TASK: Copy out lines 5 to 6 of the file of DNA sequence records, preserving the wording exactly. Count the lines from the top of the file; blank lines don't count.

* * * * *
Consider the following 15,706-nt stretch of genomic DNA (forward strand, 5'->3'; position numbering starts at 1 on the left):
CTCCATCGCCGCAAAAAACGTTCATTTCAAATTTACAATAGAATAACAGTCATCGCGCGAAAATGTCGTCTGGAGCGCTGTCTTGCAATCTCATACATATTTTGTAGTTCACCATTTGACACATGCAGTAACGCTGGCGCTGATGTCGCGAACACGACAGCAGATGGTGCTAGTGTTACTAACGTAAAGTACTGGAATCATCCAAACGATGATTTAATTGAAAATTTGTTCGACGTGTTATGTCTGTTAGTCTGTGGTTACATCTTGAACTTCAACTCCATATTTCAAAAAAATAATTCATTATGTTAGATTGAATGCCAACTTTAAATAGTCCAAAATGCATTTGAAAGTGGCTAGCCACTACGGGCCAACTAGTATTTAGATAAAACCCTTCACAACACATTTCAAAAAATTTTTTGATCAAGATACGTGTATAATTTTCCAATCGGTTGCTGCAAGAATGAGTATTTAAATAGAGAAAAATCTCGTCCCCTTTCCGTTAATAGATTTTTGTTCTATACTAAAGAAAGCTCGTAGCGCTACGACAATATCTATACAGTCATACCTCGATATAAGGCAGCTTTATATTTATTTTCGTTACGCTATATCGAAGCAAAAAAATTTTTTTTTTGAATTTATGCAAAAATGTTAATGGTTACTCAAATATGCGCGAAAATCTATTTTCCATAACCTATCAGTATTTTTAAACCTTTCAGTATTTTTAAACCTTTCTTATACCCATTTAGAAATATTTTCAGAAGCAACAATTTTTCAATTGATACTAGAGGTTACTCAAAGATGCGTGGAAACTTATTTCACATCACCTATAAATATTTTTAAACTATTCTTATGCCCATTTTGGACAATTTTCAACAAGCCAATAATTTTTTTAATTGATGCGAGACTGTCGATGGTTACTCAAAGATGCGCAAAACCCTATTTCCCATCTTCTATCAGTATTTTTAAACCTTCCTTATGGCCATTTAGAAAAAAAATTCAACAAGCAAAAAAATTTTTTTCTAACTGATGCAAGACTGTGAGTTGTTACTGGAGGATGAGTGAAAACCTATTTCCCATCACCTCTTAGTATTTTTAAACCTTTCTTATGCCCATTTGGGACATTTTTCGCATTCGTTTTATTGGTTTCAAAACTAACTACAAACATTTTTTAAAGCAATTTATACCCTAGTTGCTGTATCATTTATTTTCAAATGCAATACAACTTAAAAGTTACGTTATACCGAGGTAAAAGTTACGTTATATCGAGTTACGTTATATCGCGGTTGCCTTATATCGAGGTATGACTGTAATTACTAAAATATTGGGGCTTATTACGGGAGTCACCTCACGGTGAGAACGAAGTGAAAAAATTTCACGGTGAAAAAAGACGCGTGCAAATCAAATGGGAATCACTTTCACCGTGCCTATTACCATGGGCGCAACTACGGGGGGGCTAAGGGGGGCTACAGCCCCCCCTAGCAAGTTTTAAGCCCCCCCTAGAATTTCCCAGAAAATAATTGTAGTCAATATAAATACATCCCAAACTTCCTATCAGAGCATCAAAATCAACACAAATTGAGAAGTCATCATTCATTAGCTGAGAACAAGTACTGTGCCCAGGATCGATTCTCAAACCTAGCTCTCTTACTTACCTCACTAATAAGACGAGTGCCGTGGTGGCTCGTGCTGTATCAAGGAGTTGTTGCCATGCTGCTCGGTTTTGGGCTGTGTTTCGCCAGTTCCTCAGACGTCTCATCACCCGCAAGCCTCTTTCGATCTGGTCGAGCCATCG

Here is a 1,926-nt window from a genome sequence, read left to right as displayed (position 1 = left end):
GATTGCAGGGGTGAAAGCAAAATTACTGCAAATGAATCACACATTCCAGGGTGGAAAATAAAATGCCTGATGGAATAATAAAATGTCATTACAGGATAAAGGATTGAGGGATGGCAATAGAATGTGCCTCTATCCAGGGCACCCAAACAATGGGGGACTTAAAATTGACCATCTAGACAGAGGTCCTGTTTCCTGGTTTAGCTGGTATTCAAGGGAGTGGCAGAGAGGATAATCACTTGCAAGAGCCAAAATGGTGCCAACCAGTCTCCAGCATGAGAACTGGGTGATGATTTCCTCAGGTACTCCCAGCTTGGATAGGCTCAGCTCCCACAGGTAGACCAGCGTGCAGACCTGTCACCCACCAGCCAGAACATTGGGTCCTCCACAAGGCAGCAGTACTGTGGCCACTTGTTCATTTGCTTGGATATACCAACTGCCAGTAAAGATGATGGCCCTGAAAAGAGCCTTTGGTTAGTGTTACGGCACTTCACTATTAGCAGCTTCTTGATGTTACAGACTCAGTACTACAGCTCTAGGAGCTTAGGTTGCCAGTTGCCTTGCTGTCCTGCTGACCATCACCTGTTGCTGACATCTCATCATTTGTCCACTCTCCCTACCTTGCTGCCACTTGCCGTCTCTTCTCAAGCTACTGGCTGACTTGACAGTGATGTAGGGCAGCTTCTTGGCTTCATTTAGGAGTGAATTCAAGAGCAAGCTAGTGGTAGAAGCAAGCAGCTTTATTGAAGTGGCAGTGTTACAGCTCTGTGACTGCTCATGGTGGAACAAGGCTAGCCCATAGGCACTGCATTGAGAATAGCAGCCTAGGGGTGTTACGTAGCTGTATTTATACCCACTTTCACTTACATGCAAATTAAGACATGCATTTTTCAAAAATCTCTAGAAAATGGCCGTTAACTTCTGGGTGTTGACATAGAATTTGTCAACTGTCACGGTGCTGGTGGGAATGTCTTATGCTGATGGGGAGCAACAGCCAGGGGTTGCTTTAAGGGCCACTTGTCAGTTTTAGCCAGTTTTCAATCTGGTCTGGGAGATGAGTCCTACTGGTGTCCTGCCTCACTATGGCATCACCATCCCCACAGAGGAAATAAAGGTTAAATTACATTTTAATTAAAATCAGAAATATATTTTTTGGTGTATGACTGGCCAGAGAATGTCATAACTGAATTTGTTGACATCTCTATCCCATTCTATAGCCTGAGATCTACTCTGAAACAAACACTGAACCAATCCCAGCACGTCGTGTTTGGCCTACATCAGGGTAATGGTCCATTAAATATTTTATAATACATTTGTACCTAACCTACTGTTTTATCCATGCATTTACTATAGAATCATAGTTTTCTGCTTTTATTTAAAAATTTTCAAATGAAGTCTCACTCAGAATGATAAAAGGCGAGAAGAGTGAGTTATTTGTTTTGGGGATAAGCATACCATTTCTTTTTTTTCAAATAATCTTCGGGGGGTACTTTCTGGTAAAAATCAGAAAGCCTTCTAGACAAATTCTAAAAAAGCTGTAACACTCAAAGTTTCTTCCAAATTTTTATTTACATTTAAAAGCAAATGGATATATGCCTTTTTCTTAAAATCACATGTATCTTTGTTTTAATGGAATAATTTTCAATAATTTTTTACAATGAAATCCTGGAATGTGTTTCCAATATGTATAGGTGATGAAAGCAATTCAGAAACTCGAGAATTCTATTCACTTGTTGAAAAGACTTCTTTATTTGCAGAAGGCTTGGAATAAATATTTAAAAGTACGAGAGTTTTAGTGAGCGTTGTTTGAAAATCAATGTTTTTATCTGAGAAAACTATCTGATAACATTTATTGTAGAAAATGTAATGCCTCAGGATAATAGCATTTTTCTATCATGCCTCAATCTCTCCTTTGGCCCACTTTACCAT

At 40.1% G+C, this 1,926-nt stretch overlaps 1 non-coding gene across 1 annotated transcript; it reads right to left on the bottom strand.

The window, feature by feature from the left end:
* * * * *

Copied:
At 40.1% G+C, this 1,926-nt stretch overlaps 1 non-coding gene across 1 annotated transcript; it reads right to left on the bottom strand.

The window, feature by feature from the left end: